On November 6, the daily newspaper Al-chourouk reported that preliminary results of the autopsy had revealed that Denguir died of a heart attack after taking an overdose of cannabis. For the Tunisian twittersphere, these allegations are ridiculous and hard to believe.

An overdose of cannabis? No this is not a joke. This is the response of our government to hide the torture of Walid Denguir.

The death of Walid Denguir was the result of an overdose. Of what? Cannabis? This is a first in the world.

Writing for the collective blog Nawaat, Henda Hendoud reminded readers of Anis Omrani and Abderraouf Khammassi, who over the last two years passed away after they were tortured by police [fr]:

En effet, quand il s’agit de torture et surtout de meurtres, les médecins légistes, les magistrats et procureurs de république deviennent moins pertinents et beaucoup plus opaques dans leur traitement. Nous l’avons vu, lors de plusieurs affaires, comme le cas d’Anis Omrani, mort le 15 août 2011, au centre ville de Tunis, lors d’une confrontation entre des manifestants et la police.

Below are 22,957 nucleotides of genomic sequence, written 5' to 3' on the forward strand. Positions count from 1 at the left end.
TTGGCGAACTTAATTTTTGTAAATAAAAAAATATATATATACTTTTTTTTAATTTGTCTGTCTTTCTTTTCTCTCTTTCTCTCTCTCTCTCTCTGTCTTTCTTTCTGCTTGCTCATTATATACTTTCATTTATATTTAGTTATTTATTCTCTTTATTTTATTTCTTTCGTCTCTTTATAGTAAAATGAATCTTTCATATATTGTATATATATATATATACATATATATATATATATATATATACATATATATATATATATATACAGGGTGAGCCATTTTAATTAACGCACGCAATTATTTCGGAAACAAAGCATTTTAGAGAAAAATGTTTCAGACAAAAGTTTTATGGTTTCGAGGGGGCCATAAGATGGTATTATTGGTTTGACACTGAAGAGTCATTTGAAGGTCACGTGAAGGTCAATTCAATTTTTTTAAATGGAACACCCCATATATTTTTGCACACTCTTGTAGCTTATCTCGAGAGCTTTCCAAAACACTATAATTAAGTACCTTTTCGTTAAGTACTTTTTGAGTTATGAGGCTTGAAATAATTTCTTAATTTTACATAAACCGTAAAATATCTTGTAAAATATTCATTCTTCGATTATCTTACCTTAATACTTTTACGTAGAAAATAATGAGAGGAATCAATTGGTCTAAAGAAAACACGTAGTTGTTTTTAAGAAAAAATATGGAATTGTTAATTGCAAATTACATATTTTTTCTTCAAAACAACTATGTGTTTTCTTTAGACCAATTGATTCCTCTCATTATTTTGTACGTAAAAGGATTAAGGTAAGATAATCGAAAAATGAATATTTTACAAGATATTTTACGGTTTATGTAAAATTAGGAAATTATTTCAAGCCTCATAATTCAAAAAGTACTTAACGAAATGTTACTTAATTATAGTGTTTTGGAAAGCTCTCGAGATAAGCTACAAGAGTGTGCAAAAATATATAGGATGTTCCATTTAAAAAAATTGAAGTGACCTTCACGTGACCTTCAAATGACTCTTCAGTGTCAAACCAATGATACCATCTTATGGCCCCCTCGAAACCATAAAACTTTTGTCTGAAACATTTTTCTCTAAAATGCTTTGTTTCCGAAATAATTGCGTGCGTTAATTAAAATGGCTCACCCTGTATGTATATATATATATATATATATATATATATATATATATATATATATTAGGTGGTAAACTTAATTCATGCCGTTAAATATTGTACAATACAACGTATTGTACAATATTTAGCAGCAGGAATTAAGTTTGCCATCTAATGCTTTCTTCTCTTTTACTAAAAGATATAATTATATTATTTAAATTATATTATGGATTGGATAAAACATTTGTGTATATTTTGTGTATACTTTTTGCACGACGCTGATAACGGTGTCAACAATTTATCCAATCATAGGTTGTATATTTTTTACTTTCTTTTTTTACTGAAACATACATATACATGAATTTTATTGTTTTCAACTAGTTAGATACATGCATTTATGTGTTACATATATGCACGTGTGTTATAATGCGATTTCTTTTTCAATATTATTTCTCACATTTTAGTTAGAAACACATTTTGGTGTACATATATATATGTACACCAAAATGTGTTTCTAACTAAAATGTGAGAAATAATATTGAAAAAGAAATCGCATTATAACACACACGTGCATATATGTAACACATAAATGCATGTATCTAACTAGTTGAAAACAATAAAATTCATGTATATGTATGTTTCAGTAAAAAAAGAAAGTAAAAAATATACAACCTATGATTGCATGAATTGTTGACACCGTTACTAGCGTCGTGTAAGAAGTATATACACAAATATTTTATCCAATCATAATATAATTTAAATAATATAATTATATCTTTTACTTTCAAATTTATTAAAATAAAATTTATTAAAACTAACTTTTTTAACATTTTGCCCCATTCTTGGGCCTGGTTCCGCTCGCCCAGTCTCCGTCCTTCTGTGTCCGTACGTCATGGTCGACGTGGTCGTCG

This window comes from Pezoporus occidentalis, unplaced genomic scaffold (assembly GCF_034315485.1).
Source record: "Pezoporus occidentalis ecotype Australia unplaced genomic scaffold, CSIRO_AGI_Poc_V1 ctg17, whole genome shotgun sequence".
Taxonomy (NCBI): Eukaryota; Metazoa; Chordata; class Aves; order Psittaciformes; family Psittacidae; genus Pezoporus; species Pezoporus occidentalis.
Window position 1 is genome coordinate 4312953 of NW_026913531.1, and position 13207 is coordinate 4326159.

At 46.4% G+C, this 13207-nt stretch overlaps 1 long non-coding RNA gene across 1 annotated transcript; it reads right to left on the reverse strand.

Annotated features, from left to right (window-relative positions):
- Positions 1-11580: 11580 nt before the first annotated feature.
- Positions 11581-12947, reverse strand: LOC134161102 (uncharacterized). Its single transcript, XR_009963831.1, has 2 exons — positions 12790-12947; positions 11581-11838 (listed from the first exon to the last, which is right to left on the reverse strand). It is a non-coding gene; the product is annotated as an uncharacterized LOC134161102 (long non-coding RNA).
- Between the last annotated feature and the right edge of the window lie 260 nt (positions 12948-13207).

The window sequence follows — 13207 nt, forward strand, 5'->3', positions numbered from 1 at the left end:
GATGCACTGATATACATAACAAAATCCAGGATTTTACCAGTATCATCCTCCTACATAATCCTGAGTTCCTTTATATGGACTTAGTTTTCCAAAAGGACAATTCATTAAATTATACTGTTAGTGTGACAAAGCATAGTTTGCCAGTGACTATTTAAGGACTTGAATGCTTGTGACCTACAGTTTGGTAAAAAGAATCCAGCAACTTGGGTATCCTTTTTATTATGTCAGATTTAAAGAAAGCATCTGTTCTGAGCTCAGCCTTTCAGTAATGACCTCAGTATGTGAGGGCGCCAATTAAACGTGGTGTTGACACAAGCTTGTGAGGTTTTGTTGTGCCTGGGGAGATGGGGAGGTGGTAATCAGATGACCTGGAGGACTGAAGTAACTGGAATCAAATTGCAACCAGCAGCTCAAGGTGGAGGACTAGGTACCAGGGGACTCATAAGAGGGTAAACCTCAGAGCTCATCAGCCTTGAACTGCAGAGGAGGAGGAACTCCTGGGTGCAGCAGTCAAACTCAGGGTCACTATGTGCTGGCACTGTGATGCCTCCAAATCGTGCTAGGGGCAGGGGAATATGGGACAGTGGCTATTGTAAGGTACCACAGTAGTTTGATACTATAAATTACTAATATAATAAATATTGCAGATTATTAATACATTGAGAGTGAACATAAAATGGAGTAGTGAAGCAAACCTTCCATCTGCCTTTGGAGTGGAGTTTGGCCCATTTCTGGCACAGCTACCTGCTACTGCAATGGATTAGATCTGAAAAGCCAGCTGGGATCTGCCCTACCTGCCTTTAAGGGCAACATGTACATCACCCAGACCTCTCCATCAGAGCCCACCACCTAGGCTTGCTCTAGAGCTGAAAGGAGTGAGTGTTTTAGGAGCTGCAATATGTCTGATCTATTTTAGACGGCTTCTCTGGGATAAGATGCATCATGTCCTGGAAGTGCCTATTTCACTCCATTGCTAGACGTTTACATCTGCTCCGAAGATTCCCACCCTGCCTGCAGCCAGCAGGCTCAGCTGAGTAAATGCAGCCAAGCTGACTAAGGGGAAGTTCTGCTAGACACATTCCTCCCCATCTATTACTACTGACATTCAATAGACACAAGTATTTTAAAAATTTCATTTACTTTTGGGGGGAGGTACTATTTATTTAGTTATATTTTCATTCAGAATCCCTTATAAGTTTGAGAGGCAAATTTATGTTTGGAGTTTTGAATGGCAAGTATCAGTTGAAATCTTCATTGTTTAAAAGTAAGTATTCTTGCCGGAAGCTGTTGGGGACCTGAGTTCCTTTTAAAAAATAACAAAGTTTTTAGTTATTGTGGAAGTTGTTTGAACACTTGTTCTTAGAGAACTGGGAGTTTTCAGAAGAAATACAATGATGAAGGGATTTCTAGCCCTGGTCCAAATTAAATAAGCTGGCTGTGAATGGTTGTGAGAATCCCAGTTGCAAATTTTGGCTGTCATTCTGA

Le Ministère de l’Intérieur avait déclaré que le jeune homme s’est suicidé en se jetant du balcon d’un appartement qu’il n’a jamais habité. Alors que des vidéos ont montré un policier en train de lui tirer dessus. Un autre cas similaire est celui d’Abderraouf Khamassi, mort le 8 septembre 2012, après avoir été torturé au siège de la brigade de la police judiciaire de Sidi Hassine à Sijoumi.